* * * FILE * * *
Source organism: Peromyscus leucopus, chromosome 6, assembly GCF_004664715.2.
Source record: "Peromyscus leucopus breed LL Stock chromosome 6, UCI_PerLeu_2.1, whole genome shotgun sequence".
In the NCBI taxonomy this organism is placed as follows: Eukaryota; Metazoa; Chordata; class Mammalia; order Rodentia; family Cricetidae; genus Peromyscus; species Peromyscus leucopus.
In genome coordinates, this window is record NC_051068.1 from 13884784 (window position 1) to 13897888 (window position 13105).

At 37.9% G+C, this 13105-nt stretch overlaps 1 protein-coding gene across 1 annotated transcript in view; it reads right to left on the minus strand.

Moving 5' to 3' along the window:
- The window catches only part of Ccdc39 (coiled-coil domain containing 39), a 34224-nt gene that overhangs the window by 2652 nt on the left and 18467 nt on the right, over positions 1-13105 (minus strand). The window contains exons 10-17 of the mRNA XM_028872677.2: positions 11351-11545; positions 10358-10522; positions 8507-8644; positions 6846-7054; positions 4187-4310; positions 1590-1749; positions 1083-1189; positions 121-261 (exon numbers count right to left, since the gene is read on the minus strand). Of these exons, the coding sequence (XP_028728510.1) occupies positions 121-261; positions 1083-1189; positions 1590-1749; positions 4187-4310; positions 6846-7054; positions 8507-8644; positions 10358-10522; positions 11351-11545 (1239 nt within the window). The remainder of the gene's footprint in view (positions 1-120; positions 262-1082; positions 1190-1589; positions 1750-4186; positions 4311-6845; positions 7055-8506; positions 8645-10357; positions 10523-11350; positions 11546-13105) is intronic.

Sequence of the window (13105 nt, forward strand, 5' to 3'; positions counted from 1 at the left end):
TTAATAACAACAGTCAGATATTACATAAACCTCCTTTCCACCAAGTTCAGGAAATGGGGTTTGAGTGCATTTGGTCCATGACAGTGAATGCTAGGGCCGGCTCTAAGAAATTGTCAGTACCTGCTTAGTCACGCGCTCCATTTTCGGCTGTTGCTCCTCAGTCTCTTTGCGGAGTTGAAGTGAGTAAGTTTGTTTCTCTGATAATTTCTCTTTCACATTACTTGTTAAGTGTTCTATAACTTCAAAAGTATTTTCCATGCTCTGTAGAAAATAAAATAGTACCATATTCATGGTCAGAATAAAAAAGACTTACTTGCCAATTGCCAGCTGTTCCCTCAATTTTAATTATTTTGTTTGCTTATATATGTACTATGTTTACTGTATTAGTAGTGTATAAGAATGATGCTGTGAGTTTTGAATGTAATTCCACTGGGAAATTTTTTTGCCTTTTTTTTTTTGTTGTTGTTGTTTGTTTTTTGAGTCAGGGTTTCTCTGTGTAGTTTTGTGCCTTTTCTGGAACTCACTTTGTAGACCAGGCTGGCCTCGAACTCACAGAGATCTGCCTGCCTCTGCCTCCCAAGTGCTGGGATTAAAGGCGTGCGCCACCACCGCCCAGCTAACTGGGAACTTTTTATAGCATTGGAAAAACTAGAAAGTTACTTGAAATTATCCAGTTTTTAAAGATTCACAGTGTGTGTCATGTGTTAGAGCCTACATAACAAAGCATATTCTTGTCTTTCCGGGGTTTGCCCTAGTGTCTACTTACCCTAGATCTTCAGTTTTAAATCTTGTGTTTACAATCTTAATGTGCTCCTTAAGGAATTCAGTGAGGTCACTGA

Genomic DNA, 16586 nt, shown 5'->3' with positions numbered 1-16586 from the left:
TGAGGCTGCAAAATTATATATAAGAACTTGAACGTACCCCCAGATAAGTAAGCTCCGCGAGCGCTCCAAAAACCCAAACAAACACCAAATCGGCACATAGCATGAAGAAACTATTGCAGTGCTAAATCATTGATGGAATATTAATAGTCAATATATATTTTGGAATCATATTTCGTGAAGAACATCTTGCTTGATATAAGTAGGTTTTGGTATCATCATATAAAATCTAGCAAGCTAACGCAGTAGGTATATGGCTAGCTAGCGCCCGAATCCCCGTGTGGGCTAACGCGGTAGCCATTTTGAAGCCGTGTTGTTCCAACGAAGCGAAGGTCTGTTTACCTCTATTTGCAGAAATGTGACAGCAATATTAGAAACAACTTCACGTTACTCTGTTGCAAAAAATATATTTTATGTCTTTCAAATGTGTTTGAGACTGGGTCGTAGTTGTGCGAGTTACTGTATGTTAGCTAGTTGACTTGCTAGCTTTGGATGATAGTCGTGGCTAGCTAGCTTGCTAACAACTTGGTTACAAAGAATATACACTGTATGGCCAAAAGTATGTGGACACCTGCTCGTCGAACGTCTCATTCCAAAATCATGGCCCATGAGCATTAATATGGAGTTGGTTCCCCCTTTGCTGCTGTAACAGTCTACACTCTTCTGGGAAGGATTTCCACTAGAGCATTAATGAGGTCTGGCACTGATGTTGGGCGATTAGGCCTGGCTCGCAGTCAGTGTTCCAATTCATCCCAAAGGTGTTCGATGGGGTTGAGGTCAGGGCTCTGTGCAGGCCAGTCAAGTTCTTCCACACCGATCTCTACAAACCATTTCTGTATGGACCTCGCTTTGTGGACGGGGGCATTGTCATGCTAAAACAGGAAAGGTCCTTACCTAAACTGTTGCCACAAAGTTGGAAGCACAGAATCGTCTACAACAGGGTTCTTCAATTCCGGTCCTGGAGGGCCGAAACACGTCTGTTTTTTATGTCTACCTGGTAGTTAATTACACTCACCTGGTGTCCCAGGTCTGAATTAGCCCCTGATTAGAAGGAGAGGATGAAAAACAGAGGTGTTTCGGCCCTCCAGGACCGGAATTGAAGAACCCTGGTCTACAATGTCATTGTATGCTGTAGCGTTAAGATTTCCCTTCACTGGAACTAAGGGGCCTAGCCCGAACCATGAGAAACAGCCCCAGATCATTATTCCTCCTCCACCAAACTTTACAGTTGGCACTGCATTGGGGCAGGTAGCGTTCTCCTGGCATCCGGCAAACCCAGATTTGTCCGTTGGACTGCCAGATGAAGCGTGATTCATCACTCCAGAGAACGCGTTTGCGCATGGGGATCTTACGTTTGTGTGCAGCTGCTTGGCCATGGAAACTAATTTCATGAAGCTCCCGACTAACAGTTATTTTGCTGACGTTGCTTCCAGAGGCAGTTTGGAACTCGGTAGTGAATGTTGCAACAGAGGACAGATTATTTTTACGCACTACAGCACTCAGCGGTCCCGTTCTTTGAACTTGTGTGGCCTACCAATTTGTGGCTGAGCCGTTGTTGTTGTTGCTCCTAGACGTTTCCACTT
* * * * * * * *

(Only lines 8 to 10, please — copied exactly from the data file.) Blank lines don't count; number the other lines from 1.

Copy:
Sequence of the window (13105 nt, forward strand, 5' to 3'; positions counted from 1 at the left end):
TTAATAACAACAGTCAGATATTACATAAACCTCCTTTCCACCAAGTTCAGGAAATGGGGTTTGAGTGCATTTGGTCCATGACAGTGAATGCTAGGGCCGGCTCTAAGAAATTGTCAGTACCTGCTTAGTCACGCGCTCCATTTTCGGCTGTTGCTCCTCAGTCTCTTTGCGGAGTTGAAGTGAGTAAGTTTGTTTCTCTGATAATTTCTCTTTCACATTACTTGTTAAGTGTTCTATAACTTCAAAAGTATTTTCCATGCTCTGTAGAAAATAAAATAGTACCATATTCATGGTCAGAATAAAAAAGACTTACTTGCCAATTGCCAGCTGTTCCCTCAATTTTAATTATTTTGTTTGCTTATATATGTACTATGTTTACTGTATTAGTAGTGTATAAGAATGATGCTGTGAGTTTTGAATGTAATTCCACTGGGAAATTTTTTTGCCTTTTTTTTTTTGTTGTTGTTGTTTGTTTTTTGAGTCAGGGTTTCTCTGTGTAGTTTTGTGCCTTTTCTGGAACTCACTTTGTAGACCAGGCTGGCCTCGAACTCACAGAGATCTGCCTGCCTCTGCCTCCCAAGTGCTGGGATTAAAGGCGTGCGCCACCACCGCCCAGCTAACTGGGAACTTTTTATAGCATTGGAAAAACTAGAAAGTTACTTGAAATTATCCAGTTTTTAAAGATTCACAGTGTGTGTCATGTGTTAGAGCCTACATAACAAAGCATATTCTTGTCTTTCCGGGGTTTGCCCTAGTGTCTACTTACCCTAGATCTTCAGTTTTAAATCTTGTGTTTACAATCTTAATGTGCTCCTTAAGGAATTCAGTGAGGTCACTGA

Genomic DNA, 16586 nt, shown 5'->3' with positions numbered 1-16586 from the left: